Submitted to: Conference of International Organization of Citrus Virologists
Publication Type: Proceedings
Publication Acceptance Date: 5/22/1997
Publication Date: N/A
Interpretive Summary: Numerous virus diseases affect citrus production worldwide, and in an era with intense international commerce and travel, there is a constant hazard that a disease present in a distant country can be imported and established in the U.S. When a vector for the disease is also present, the hazard of extensive natural spread increases. Recently, a new virus-like disease was observed in a major citrus growing area in Turkey. This disease, which has been named citrus chlorotic dwarf (CCD), causes stunting and severe crop loss in a number of citrus cultivars. CCD appeared following introduction of the Bayberry whitefly into Turkey and experiments have shown that the causal agent is vectored by this whitefly. The causal agent of CCD was probably present in another crop and has been spread into citrus. Since the Bayberry whitefly is already present in the U.S., this disease could pose a considerable future threat. Cooperative work with Turkish scientists has been initiated to characterize the causal agent, determine its long-term effects on citrus production, develop rapid diagnostic tests and clarify the epidemiology of this disease. The current paper describes observations on disease distribution in the field and transmission of the causal agent using a stem slash inoculation technique. In vitro assays such as this are essential for making further progress in identifying the causal agent.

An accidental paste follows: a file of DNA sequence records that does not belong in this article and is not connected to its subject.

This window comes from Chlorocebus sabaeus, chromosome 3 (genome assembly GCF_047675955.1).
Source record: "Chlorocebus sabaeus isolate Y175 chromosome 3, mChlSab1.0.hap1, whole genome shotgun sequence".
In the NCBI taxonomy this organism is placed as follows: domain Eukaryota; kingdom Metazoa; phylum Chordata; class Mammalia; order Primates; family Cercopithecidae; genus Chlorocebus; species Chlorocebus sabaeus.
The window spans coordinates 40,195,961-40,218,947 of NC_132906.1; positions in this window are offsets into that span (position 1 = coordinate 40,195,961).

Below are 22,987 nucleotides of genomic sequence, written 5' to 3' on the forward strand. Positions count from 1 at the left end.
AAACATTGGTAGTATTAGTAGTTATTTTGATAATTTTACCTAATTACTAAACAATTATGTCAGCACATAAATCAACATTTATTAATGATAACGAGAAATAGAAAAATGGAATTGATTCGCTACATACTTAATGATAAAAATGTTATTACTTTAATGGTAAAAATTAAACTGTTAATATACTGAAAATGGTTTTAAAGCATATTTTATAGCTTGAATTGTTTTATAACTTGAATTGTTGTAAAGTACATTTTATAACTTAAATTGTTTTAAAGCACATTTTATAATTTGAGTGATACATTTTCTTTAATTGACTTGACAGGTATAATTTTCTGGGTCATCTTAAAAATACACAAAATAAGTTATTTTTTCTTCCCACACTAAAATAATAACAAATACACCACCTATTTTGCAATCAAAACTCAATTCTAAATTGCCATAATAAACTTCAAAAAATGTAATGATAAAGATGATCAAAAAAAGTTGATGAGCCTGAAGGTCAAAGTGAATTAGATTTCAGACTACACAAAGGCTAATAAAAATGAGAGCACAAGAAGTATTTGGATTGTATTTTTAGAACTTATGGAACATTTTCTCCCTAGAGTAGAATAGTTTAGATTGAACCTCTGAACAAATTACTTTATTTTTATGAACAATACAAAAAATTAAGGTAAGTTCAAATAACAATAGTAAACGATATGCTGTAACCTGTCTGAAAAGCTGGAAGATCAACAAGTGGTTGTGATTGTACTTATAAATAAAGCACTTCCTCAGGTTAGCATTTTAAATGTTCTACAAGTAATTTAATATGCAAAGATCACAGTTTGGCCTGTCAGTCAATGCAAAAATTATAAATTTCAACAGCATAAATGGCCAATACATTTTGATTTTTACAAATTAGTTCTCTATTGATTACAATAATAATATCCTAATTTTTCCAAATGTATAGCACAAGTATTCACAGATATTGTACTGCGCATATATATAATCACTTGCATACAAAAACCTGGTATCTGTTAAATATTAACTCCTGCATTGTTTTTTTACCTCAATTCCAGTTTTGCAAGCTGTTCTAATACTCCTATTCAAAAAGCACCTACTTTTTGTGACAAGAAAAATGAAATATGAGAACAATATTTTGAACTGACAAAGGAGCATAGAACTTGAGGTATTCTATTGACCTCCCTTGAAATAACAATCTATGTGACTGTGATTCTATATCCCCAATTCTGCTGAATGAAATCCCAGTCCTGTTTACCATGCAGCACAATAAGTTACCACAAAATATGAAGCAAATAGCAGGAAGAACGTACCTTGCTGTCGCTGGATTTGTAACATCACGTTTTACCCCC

Technical Abstract: A new virus-like disease of citrus was observed in the eastern Mediterranean region of Turkey at the end of the 1980s. Field symptoms consist of a V-shaped notch and chlorotic flecking on young leaves, and warping, crinkling, inverted cupping, and variegation on mature leaves. This disease has been named "Citrus Chlorotic Dwarf" (CCD). CCD has been observed on 12 citrus varieties including sweet orange, mandarin, grapefruit, and lemon. Sweet orange was the least affected. The highest disease incidence (49%) was found in the Icel area, whereas only a few diseased trees were observed in Adana or Hatay. In the laboratory, the pathogen was transmitted frequently by the Japanese bayberry whitefly, Parabemisia myricae (Kuwana). The transmission rate increased from 18% to 46% with an increase in the inoculation access period from 24 to 48 hr. The pathogen was transmitted to rough lemon by stem-slash inoculation at a rate of 5% (5 cuts) to 72% (100 cuts). The causal agent was not transmitted mechanically by leaf inoculation to citrus or herbaceous plants.